The Mighty Pendulum and the Measure of Heaven and Earth

  • Martin Beech is Full Professor of Astronomy at Campion College located at the University of Regina in Saskatchewan, Canada. His research interests include the study of stellar structure and evolution, the smaller bodies (asteroids, comets and meteoroids) of the solar system and the history of science.
  • ISBN: 978-1-938681-04-2


The world is in perpetual turmoil and motion – it is a vibrant extravaganza of interactions, oscillations and pulses. Movement surrounds us, and our lives dance to its ever-changing tune. Deep down, however, there is an underlying order, at least of sorts, and we can breakdown the complex motions of the everyday world into the summation of simple harmonic waves. Underpinning all this dynamical mêlée is the pendulum – perhaps the simplest experimental device ever invented: a weight and a piece of string. The pendulum for all its simplicity, however, has been at the historical center of humanities exploration of the Earth and the heavens, and this book is about some of that remarkable history. Based upon material used in a history of astronomy course, and written with the science undergraduate student in mind, the text takes the reader through a mathematical, physical and historical tour of the pendulums many contributions to fundamental science. From the study of Earth’s interior, to the measure of time and space; from the Victorian parlor room, to the boundaries of chaos; to the overarching domains of cosmology and the quantum world, the pendulum, indeed, the mighty pendulum has featured front and center. The pendulum, subtle in its power and long in its reach, has faithfully accompanied humanity on its quest to understand the universe. And, while the narrative of the pendulum begins in our ancient past, its story continues to have great contemporary relevance, and there is every reason to suppose that both its metaphorical and experimental importance will continue into the distant future.

Table of Contents

Chapter 1:The mathematical pendulum

    Dimensional analysis

    A first approximate equation

    The Seconds Pendulum

    Gravimetry and Kater’s pendulum

    Measuring height by time

    The Devil is in the details

    More details and complications

    Conservation of momentum and Newton’s cradle

    Conservation of energy and the ballistic pendulum

    The tautochrone

    Both isochronal and fastest

    A pendulum that can never be: I

    Circular orbits

    The Newtonian domain

    Our strange 3-D world

    The conical pendulum

    The governor

    The paraconical pendulum

    The eclipse effect: fact or fiction?

    Galileo - again

Chapter 2: Making time

    Absolute time and relativity

    A pendulum that can never be: II

    The movement of time

    Ancient time

    Celestial time

    Mechanical time

    The chaos of Pluto

    The heartbeat of time

    The clock of Boys

    The pendulum transformed

    International Atomic Time and the leap second

    Time bounds the Earth

    Hooke’s animadversions

    The pendulum is dead. Long live the pendulum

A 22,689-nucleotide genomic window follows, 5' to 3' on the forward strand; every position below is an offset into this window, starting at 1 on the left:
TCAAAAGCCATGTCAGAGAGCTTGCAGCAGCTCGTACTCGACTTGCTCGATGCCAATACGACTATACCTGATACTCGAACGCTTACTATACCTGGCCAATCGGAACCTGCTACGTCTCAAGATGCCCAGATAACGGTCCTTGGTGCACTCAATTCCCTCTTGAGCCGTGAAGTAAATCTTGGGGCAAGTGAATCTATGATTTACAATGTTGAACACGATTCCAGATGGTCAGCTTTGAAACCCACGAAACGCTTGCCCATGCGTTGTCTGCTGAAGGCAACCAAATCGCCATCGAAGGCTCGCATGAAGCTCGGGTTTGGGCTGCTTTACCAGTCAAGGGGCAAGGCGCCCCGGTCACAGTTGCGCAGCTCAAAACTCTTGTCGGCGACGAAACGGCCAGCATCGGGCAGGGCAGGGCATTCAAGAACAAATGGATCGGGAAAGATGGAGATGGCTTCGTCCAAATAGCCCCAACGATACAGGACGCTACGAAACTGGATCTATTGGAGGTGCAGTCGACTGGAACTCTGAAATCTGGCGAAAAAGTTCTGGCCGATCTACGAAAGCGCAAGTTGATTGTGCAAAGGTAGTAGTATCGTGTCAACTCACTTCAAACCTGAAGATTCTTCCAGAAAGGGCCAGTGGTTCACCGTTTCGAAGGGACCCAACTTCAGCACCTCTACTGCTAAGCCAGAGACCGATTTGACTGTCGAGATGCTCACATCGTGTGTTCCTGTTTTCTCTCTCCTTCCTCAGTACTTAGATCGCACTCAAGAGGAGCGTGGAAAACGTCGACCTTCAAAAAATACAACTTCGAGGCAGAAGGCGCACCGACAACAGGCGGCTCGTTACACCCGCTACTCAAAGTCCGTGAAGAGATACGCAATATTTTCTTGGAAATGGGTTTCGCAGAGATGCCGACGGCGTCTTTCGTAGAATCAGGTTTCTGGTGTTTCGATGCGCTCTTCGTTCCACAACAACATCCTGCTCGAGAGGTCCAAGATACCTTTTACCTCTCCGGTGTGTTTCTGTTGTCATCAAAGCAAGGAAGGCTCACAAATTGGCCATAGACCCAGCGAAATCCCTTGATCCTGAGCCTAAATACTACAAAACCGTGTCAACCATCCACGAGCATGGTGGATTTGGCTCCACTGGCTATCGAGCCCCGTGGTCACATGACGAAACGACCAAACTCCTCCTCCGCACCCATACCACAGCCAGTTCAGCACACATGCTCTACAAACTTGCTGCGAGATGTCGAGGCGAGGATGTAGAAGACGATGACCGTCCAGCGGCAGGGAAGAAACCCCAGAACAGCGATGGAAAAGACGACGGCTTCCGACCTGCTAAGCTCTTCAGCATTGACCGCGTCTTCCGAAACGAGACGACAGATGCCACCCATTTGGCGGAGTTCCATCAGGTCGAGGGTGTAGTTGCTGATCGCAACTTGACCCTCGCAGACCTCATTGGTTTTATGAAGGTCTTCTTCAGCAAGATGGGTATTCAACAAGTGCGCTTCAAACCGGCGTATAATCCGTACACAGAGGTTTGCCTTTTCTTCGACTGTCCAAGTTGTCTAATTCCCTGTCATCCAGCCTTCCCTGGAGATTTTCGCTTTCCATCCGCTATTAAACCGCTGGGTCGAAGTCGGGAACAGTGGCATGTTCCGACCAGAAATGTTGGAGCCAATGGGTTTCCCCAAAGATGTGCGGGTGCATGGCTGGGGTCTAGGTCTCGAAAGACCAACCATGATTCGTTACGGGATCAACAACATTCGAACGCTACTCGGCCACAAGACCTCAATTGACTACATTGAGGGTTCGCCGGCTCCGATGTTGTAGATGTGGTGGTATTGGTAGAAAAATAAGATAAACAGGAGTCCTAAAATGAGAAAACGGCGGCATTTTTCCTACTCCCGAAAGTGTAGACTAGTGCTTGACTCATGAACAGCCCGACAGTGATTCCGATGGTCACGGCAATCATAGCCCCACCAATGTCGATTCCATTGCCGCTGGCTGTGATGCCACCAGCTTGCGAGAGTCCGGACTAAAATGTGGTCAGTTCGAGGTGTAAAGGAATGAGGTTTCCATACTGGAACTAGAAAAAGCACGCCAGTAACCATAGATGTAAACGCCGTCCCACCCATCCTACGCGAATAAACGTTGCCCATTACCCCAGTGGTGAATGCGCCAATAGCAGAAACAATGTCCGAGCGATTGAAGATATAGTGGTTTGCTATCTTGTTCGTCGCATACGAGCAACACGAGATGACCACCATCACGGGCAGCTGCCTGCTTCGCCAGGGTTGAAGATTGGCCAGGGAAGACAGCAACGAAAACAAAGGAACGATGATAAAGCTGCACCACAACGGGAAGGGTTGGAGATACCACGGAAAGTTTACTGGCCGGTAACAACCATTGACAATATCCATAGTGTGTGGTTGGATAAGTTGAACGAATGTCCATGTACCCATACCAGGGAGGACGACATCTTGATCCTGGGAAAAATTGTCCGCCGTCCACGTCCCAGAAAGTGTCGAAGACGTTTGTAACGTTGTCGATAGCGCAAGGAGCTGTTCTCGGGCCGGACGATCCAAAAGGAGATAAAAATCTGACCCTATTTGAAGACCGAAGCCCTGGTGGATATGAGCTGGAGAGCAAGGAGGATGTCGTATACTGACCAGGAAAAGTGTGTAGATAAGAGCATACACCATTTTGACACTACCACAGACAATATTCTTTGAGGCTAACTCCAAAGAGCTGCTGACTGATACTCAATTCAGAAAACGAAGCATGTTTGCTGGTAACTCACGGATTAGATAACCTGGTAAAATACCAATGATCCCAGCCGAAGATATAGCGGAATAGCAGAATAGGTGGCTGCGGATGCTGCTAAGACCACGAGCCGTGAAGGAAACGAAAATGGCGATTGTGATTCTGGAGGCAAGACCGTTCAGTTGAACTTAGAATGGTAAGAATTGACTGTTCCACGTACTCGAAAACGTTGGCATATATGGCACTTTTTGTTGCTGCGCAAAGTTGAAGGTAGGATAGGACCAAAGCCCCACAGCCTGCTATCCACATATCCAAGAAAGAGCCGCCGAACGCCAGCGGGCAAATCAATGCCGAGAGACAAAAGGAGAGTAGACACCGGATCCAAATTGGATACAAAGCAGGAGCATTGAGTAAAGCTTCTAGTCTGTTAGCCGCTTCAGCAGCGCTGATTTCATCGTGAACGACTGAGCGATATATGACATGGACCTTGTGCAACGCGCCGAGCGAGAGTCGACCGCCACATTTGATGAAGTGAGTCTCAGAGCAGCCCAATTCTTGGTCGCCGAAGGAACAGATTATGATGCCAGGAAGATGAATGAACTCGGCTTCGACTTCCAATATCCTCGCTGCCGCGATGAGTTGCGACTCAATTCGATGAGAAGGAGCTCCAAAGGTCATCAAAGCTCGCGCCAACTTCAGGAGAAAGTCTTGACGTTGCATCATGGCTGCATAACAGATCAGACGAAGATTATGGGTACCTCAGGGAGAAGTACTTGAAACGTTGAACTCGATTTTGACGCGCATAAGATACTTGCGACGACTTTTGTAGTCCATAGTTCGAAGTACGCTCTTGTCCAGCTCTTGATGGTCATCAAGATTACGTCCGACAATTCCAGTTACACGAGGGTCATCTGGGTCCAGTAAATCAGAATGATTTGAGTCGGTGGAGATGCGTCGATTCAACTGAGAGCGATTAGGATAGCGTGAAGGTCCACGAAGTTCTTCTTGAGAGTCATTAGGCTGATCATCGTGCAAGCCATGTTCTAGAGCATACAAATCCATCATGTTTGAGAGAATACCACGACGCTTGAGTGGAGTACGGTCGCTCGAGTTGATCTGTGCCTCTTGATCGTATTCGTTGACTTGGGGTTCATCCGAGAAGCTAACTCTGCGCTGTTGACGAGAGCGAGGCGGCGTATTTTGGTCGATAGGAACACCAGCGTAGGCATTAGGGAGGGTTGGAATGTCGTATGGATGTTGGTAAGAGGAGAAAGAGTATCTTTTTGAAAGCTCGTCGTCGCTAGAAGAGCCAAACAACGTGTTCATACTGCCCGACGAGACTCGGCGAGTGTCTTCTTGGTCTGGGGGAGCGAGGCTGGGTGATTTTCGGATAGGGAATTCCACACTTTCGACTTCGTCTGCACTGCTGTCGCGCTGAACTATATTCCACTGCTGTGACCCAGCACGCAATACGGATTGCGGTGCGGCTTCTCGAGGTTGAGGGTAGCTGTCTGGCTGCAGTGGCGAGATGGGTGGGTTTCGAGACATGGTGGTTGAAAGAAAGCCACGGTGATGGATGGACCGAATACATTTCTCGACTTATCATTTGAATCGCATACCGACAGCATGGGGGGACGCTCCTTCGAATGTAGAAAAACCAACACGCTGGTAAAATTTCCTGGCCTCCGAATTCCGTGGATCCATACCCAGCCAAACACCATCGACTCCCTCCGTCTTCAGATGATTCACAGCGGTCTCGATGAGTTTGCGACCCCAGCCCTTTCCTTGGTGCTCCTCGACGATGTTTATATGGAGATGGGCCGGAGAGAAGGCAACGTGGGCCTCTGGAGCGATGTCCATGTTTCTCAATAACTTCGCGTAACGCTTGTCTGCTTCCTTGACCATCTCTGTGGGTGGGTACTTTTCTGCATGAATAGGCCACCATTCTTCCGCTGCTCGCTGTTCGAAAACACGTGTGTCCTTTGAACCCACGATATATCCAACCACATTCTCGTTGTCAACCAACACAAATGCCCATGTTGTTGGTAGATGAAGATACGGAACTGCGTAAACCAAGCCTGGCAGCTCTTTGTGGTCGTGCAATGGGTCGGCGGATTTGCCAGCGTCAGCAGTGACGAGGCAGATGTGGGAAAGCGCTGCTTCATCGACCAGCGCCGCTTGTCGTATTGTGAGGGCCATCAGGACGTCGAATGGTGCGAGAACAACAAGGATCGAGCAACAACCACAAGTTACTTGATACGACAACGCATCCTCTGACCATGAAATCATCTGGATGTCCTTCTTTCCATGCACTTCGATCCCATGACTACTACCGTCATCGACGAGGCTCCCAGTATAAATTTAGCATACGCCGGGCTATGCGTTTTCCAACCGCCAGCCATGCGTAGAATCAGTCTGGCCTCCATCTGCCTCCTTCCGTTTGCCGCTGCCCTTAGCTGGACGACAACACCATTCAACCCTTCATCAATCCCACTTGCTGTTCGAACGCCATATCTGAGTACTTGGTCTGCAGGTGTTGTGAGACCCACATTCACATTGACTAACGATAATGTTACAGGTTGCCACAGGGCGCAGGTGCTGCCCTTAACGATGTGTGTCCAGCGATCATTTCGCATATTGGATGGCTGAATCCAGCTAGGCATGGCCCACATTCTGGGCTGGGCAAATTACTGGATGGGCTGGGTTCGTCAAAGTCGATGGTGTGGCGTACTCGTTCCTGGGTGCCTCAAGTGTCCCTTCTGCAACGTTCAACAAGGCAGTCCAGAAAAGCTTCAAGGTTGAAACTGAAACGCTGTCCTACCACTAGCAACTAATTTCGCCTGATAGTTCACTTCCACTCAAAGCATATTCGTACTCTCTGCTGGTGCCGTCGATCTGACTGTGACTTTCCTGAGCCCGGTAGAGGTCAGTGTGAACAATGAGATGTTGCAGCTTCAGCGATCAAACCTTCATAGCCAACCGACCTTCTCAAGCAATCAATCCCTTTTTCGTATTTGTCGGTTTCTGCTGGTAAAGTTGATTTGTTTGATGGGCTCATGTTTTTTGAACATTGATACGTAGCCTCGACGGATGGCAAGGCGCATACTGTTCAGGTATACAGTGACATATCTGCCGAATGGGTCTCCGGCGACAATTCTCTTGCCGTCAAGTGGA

Chapter 3: The Shape of the Earth

    Little Pendulum Island

    A classic result

    Shadow lands

    There and back again

    A map without wrinkles

    Richter’s adventures

    Newton’s equatorial bulge

    Discontent goes to Peru

    Maupertius goes to Lapland

    Running hot and cold

    Give a little, take a little

    The Great Arc

    The Challenger Deep

    The Figure of the Earth

    Earthquakes and Polar Drift

    Sympathetic vibrations

Chapter 4: Weighing the Earth

    In the balance

    Weighing gravity

    Packing it in

    Defining up

    The attraction of mountains

    Maskelyne heads north

    Airy down a coalmine

    The Cavendish experiment

    The measure of big-G

    A pendulum that can never be: III

    The roots of mountains

    Gravitational aether

    The weak equivalence principle

    How constant is big-G

    An aside on the TOE

    The nanomechanical whisker

Chapter 5: Moving Heaven and Earth

    Hipparchus finds precession

    The ever-inventive Robert Hooke

    Newton’s alternative way

    Bradley’s aberration

    Ole Rømer sees the light

    Bradley gets the nod

    Halley finds a proper motion

    Trigonometric parallax measured

    Parallax found

    Passing ships

Chapter 6: All in a spin

    What goes up …..

    A technical aside on spin dynamics

    A letter from Newton

    At Garraways

    Flamsteed checks for consistency

    The pendulum at the Parthenon

    A technical aside: the sin(φ) term

    A centrifugal correction and spin-apart

    The Eötvös effect: a final correction

    The gyroscope and the spin that isn’t

    The Croll-Melankovich cycle

    Inconstant spin, and spin down

    Moon drift and the end of all things

    The inverted pendulum

Chapter 7: From beauty, to resonance, to chaos

    The harmonograph

    Lissajous figures

    Dean’s two-point pendulum

    Huygens’s odd sympathy and the spark-gap oscillator

    Barton’s pendulum, Kirkwood gaps and the Lorentz atom

    The pendulum goes discrete

    The quantum oscillator – one step too far

    Duffing’s non-linear oscillator

    Constancy meets chaos

    The Lorenz attractor

    The double compound pendulum


Further notes and references